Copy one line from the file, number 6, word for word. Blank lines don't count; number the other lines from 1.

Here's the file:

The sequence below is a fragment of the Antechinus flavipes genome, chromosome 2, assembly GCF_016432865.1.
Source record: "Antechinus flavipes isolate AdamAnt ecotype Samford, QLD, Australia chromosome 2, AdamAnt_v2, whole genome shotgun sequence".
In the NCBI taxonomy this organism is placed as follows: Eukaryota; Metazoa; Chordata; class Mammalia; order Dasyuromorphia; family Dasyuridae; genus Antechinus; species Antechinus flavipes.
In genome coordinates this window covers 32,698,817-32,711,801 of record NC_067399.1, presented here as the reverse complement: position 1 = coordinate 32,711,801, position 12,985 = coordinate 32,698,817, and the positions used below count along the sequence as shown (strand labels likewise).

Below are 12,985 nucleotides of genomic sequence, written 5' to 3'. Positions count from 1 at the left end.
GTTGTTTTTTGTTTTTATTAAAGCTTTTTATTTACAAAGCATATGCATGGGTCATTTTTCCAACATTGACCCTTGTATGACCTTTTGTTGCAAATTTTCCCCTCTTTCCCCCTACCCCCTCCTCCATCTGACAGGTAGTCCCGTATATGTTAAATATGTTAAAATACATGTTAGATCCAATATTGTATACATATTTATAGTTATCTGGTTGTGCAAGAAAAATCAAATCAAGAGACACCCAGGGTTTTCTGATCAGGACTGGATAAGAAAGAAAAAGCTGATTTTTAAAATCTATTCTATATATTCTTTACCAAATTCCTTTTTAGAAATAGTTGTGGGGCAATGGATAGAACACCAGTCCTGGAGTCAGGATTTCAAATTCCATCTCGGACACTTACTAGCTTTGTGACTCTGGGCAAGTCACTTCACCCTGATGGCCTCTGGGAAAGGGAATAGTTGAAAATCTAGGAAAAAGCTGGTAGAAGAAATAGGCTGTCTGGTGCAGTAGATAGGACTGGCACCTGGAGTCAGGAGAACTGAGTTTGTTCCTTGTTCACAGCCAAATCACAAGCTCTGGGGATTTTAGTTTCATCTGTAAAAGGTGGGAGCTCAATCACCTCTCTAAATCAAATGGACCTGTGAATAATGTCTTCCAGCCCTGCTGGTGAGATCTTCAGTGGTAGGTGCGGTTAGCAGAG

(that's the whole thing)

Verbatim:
GTTGTTTTTTGTTTTTATTAAAGCTTTTTATTTACAAAGCATATGCATGGGTCATTTTTCCAACATTGACCCTTGTATGACCTTTTGTTGCAAATTTTCCCCTCTTTCCCCCTACCCCCTCCTCCATCTGACAGGTAGTCCCGTATATGTTAAATATGTTAAAATACATGTTAGATCCAATATTGTATACATATTTATAGTTATCTGGTTGTGCAAGAAAAATCAAATCAAGAGACACCCAGGGTTTTCTGATCAGGACTGGATAAGAAAGAAAAAGCTGATTTTTAAAATCTATTCTATATATTCTTTACCAAATTCCTTTTTAGAAATAGTTGTGGGGCAATGGATAGAACACCAGTCCTGGAGTCAGGATTTCAAATTCCATCTCGGACACTTACTAGCTTTGTGACTCTGGGCAAGTCACTTCACCCTGATGGCCTCTGGGAAAGGGAATAGTTGAAAATCTAGGAAAAAGCTGGTAGAAGAAATAGGCTGTCTGGTGCAGTAGATAGGACTGGCACCTGGAGTCAGGAGAACTGAGTTTGTTCCTTGTTCACAGCCAAATCACAAGCTCTGGGGATTTTAGTTTCATCTGTAAAAGGTGGGAGCTCAATCACCTCTCTAAATCAAATGGACCTGTGAATAATGTCTTCCAGCCCTGCTGGTGAGATCTTCAGTGGTAGGTGCGGTTAGCAGAG